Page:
Dr. Marinkovich received his dermatology training at Oregon Health Sciences University, and his research training in the laboratory of Dr. Robert Burgeson, who discovered type VII collagen. Dr. Marinkovich's early work led to the characterization of several key basement membrane components involved in epidermolysis bullosa, including laminin-332 and laminin-311. He later joined the faculty at Stanford University and served as an attending in the National EB Registry at Stanford University. He currently directs the Stanford Blistering Disease Clinic. Dr. Marinkovich’s laboratory has had a longstanding focus on the development of molecular therapy for various subtypes of epidermolysis bullosa.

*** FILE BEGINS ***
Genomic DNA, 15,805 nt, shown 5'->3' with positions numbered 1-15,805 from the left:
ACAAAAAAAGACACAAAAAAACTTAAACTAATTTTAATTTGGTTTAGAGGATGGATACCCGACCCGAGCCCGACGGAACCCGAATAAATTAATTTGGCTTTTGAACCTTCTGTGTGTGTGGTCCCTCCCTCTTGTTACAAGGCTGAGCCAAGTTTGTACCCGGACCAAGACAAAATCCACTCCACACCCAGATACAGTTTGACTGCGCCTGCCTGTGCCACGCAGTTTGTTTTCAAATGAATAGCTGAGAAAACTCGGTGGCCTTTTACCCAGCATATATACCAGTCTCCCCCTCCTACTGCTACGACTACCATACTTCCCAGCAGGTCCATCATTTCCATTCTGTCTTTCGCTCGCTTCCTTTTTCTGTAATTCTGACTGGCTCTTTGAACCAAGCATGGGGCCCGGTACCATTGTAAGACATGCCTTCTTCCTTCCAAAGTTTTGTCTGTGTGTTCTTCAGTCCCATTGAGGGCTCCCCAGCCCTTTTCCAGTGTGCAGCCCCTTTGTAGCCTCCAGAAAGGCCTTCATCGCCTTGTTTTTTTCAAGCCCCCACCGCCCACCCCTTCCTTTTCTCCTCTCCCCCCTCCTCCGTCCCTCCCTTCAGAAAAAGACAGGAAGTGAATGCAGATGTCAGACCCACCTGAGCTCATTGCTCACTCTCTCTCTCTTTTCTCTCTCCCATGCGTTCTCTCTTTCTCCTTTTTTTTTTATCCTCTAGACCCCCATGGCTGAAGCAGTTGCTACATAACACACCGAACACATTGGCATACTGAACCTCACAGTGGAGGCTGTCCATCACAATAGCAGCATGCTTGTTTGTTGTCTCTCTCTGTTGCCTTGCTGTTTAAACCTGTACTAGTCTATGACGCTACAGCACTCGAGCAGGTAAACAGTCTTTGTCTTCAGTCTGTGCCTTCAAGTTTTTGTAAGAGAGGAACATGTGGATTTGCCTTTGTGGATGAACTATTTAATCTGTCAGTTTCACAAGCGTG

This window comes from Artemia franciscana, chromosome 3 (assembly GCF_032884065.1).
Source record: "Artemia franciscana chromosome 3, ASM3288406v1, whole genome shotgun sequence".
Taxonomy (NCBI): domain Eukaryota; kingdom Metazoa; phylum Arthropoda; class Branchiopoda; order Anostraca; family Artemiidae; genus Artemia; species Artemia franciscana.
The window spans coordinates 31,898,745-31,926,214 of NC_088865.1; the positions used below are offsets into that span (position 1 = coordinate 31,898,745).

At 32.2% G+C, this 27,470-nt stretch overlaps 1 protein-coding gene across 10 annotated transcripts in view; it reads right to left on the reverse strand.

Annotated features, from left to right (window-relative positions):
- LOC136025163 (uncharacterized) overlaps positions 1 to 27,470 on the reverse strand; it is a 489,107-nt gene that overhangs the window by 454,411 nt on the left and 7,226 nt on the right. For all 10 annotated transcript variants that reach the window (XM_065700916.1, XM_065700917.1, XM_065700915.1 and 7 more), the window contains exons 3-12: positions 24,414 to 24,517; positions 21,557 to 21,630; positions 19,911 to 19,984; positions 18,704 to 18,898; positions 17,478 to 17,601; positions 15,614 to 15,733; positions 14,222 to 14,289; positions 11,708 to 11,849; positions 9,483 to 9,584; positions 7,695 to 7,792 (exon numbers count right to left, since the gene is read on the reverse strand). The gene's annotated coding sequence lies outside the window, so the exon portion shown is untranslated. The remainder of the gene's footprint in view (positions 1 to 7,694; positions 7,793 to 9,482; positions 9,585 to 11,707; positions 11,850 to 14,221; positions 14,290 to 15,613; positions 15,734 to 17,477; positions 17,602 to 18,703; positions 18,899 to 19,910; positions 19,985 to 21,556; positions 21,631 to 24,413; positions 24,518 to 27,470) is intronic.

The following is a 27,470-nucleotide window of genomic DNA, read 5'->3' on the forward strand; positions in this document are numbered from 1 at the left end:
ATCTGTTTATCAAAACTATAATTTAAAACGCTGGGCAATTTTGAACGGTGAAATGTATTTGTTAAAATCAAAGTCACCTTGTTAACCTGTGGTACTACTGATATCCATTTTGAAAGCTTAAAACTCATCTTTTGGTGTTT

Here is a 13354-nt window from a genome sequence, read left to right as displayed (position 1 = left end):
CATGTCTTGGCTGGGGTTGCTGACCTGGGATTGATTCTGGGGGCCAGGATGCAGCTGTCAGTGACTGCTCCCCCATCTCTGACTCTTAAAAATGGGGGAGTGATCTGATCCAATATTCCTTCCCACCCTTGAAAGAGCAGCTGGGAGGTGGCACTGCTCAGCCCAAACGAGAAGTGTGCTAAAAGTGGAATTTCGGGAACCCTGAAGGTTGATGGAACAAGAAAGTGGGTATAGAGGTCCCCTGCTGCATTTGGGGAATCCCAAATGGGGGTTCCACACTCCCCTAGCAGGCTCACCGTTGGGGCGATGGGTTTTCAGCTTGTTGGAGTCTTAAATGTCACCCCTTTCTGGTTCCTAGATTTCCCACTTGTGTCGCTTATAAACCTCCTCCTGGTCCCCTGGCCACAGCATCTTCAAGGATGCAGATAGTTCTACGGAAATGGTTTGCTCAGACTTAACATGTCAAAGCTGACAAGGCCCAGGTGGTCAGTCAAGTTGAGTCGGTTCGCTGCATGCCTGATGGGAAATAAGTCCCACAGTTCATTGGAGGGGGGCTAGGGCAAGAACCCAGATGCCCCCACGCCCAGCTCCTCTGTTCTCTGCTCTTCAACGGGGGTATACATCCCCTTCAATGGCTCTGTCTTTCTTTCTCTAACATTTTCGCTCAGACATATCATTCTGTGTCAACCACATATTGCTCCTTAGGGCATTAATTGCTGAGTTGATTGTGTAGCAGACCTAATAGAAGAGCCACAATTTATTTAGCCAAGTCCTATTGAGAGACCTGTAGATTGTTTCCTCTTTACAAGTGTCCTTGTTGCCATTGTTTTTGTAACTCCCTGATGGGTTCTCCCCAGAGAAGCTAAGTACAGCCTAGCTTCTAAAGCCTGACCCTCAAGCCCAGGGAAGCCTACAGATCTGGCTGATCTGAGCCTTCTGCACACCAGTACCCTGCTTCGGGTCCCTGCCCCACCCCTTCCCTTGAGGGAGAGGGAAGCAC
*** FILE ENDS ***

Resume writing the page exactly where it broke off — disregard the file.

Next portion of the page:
Emerging Gene Therapies for Epidermolysis Bullosa
Dystrophic epidermolysis bullosa is a skin fragility disorder characterized by blistering in response to minor trauma. Advances in our understanding of epidermolysis bullosa pathophysiology and gene therapy vectors have led to successive advancements in dystrophic epidermolysis bullosa molecular correction, demonstrating that gene therapy for epidermolysis bullosa is safe and effective.
Vanessa Soros, Graphite Bio